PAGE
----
bvdub ~ The First Day

San Francisco artist Brock Van Wey aka bvdub has been making music nonstop lately, thankfully without ever sacrificing quantity for quality. As with some of his most recent (wonderful) releases, the 20-minute, minimal electronic symphonies of The First Day are mantras for the digital age, and absorb the listener completely into a world that feels and sounds like the future.

Despite its sweeping rhythms The First Day is, at its heart, a deeply existential work of art, and a meditative experience. The tribal rhythm of “Never in the prison of their stars”, and “While they dreamed we were there” put the listeners in a trance with the speed of a Shinkansen as the accompanying choir of robots sing about the glory of this brand new world, their heads spinning in a futile attempt to remain rational.

 This is an album that appeals to our instincts, and makes our heads and bodies dance, and it does so slowly and gradually, immersing us first into a lake of light and electronic sounds that are so perfect you begin to wonder if the future could actually be so bright.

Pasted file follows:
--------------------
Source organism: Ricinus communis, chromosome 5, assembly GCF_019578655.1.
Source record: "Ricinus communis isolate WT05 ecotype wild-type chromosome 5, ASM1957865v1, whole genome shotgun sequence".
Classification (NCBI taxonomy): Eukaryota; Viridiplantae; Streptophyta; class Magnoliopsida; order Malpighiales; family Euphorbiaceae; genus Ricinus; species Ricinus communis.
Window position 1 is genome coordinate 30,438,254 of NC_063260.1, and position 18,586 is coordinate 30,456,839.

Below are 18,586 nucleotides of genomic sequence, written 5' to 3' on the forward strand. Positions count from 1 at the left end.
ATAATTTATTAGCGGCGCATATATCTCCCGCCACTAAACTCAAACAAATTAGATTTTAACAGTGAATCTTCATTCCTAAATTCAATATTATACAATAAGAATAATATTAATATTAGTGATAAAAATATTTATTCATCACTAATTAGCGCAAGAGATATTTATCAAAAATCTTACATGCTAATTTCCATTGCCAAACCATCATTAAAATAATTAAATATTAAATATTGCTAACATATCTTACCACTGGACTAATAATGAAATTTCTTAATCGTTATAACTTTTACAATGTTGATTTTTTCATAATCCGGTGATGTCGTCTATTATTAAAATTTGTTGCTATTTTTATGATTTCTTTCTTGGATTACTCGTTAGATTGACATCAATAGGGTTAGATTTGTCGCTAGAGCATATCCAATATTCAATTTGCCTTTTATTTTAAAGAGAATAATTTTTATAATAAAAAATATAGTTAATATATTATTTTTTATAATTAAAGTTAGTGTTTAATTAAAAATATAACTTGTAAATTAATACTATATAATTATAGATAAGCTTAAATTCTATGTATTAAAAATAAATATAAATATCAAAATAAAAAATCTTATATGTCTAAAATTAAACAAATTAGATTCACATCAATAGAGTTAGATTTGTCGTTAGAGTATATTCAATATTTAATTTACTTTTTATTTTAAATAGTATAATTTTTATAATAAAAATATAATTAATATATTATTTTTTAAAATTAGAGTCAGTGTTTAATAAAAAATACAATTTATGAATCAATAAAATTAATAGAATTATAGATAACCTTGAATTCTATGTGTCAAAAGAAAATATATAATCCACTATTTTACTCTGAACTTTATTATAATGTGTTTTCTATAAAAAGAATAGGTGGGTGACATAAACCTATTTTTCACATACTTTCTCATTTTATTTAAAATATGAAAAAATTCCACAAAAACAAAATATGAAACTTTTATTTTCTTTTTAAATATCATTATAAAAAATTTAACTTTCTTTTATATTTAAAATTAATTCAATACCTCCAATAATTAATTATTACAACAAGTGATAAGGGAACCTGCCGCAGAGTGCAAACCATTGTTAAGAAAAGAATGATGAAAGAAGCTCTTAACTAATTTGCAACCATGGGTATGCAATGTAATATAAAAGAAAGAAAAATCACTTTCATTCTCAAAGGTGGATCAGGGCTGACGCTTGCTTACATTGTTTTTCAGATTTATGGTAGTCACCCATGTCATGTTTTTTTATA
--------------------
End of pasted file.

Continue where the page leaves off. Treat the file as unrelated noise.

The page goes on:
Every beat, every drum sound, every voice, repeats itself, multiplies until it transforms into something altogether new and majestic. Perhaps his inspiration has been the ever-changing experience of living in an emerging superpower like China, where futuristic cities are being built in one night and everything is moving so fast that no one ever has a minute to spare and contemplate the meaning of it all.

Listening to The First Day often feels like diving into a virtual world such as the one in Tron, a world where everything is so smooth and perfect, all you are left to do as a traveler is challenge yourself intellectually. In the album’s closing track “My Skies Cry Your Name” a reverberating rhythm ascends to a higher level of consciousness and ends leaving us exhausted, but with the peace of mind one has when experiencing beauty capable of renewing our faith in the cleansing and rejuvenating power of music.  (John Kontos)

Available here

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